Authentication Function 2: Message Authentication Code

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Transcript of Authentication Function 2: Message Authentication Code

Authentication Function 2: Message Authentication Code

Message Authentication Code (MAC) generated by an algorithm that creates a small fixed-sized block depending on both message and some key like encryption though need not be reversible (receiver also recomputes it. No decryption needed) appended to message as a signature receiver performs same computation on message and checks it matches the MAC provides assurance that message is unaltered and comes from sender Message: M Shared secret key: K MAC function: C

Message Authentication Code (MAC) If we assume that only receiver and sender knows the key, and if received MAC matches the calculated MAC, then

3. the receiver is assured that the message has not been altered 4. the receiver is assured that the message is from alleged sender. 5. the attacker cannot alter the sequence number

Message Authentication Code (I)



Message Authentication Code (II)



Message Authentication Code (III)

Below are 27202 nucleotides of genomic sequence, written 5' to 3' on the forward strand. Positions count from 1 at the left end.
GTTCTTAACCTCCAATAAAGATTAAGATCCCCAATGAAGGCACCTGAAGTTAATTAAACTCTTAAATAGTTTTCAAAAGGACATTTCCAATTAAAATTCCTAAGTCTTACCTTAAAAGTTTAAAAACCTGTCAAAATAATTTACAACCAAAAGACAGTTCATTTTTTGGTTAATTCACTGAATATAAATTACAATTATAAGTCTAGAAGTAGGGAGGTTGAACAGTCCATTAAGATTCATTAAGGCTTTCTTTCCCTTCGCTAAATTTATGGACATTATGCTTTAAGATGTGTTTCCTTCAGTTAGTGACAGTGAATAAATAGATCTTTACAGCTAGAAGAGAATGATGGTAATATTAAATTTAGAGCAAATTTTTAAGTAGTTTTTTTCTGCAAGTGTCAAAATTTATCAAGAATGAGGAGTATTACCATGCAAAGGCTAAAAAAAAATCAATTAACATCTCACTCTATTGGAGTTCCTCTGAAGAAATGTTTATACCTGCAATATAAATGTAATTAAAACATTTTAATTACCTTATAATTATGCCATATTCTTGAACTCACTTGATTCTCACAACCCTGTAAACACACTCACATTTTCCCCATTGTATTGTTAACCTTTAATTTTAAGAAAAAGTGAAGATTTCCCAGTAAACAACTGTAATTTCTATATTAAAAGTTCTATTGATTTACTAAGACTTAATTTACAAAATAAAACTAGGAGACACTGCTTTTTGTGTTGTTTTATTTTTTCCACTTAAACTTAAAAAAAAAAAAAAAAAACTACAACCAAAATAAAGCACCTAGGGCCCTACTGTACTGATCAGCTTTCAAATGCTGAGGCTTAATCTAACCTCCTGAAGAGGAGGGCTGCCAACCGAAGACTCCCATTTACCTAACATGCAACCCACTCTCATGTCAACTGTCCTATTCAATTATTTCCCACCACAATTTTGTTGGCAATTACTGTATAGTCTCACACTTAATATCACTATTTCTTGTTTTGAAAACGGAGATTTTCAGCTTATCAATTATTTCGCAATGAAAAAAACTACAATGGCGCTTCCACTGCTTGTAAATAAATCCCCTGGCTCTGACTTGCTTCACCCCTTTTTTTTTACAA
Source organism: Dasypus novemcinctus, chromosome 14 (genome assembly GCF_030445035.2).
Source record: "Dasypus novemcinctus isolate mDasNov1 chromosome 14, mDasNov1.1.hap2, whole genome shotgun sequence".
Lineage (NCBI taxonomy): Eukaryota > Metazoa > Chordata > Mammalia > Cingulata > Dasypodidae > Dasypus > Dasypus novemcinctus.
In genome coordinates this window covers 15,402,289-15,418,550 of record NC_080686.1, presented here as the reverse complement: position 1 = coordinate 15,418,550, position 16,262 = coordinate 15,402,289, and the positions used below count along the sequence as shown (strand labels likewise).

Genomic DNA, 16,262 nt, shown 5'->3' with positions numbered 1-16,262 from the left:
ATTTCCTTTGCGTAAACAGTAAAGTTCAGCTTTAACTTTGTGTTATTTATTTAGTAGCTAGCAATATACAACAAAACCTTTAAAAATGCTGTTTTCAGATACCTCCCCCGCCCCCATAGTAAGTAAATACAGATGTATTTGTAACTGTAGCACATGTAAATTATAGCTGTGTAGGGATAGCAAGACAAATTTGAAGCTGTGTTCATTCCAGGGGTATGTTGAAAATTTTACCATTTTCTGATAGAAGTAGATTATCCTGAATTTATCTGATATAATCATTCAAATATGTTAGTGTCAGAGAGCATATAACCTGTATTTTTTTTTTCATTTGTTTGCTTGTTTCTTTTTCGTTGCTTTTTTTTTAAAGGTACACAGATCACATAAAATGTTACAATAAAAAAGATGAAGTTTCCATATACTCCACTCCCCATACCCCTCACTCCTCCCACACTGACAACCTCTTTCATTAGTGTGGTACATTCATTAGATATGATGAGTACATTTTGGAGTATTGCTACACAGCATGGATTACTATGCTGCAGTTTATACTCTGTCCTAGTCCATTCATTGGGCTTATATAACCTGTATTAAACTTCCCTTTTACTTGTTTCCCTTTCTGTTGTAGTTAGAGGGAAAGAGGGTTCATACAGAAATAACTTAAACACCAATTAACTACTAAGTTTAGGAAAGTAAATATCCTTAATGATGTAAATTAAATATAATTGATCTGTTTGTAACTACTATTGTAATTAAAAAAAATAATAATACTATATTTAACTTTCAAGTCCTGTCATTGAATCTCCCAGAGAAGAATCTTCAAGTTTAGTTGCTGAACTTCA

Importance of MAC

as shown the MAC provides confidentiality can also use encryption for secrecy generally use separate keys for each can compute MAC either before or after encryption is generally regarded as better if done before why use a MAC? sometimes only authentication is needed

Uses of MAC Same message is broadcasts to a number of destinations. eg. alarm signal in a military control server. Time can be reduced in case of decrypting all incoming messages. It can save the processor resource and give assurance of the integrity of the program

MAC Properties a MAC is a cryptographic checksum MAC = CK(M) condenses a variable-length message M using a secret key K to a fixed-sized authenticator is a many-to-one function potentially many messages have same MAC

Properties of MAC Function A MAC function is similar to encryption. But, it need not be reversible, as it must be for decryption. For n-bit MAC, there are 2n possible MACs. But there might be N >> 2n possible messages. So, it is a many-toone function. e.g. 100-bit messages and we use a 10-bit MAC. There are 2100 different messages but only 210 different MACs. On average, each MAC represents 2100/210=290 different messages. It turned out that MAC is less vulnerable to be broken than encryption.